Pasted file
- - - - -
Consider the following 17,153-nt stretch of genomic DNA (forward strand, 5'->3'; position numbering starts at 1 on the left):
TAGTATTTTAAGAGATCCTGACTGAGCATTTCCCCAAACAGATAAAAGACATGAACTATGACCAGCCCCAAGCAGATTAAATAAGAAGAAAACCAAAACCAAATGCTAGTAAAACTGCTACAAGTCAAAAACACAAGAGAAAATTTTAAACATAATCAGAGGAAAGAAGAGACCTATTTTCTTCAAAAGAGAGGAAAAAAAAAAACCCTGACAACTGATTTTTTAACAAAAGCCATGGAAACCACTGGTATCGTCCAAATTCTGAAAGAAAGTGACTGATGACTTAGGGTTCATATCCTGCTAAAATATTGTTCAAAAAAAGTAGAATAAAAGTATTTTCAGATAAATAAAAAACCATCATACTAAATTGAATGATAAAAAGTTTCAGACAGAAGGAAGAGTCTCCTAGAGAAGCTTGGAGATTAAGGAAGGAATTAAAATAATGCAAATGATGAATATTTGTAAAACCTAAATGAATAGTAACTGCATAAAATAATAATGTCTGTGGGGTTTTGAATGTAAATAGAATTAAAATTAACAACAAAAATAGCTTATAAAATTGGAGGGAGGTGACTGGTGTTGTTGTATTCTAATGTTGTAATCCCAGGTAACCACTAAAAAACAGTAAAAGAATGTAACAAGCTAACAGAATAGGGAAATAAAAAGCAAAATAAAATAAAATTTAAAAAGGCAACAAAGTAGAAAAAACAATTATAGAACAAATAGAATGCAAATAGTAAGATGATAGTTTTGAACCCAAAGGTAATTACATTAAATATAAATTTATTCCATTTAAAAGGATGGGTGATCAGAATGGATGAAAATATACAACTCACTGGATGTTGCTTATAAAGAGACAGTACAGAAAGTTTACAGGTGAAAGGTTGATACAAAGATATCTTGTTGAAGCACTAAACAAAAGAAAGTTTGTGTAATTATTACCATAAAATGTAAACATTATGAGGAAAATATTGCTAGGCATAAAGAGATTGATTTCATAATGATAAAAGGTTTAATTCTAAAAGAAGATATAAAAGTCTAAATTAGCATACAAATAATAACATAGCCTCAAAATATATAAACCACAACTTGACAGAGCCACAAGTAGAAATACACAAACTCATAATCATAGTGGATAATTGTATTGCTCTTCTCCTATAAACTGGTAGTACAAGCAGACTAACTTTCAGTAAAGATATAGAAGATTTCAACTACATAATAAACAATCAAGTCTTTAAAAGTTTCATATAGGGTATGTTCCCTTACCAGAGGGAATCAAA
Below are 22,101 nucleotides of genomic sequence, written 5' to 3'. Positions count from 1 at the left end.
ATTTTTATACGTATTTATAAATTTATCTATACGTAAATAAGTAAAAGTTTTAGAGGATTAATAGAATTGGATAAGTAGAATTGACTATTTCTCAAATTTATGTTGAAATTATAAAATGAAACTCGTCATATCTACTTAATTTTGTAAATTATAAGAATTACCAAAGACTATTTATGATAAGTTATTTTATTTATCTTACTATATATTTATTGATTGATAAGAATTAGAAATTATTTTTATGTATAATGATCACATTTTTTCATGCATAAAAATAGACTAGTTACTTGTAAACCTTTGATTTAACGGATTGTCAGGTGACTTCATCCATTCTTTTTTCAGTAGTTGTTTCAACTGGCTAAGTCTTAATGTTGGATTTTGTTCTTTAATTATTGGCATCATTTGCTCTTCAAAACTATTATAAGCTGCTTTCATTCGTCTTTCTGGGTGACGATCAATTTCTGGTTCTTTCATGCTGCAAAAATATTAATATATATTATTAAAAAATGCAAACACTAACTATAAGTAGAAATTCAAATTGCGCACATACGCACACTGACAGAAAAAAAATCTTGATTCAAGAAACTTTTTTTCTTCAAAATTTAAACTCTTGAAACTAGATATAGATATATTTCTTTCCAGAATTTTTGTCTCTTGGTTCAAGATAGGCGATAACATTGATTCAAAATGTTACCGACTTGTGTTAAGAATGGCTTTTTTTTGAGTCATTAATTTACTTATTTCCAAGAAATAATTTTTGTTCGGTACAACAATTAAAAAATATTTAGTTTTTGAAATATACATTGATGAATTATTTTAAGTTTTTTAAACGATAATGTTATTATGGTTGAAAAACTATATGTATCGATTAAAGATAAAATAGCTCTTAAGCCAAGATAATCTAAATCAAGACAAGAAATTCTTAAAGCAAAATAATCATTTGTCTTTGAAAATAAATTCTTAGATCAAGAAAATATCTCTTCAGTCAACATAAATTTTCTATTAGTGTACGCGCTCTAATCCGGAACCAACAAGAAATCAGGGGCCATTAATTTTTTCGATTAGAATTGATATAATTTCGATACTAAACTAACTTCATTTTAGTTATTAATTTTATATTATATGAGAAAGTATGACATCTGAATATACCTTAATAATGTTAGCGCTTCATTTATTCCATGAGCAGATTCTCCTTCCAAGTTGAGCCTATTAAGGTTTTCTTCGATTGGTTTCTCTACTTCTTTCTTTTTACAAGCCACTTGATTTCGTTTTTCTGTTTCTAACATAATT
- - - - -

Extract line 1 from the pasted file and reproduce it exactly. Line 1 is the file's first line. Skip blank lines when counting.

Consider the following 17,153-nt stretch of genomic DNA (forward strand, 5'->3'; position numbering starts at 1 on the left):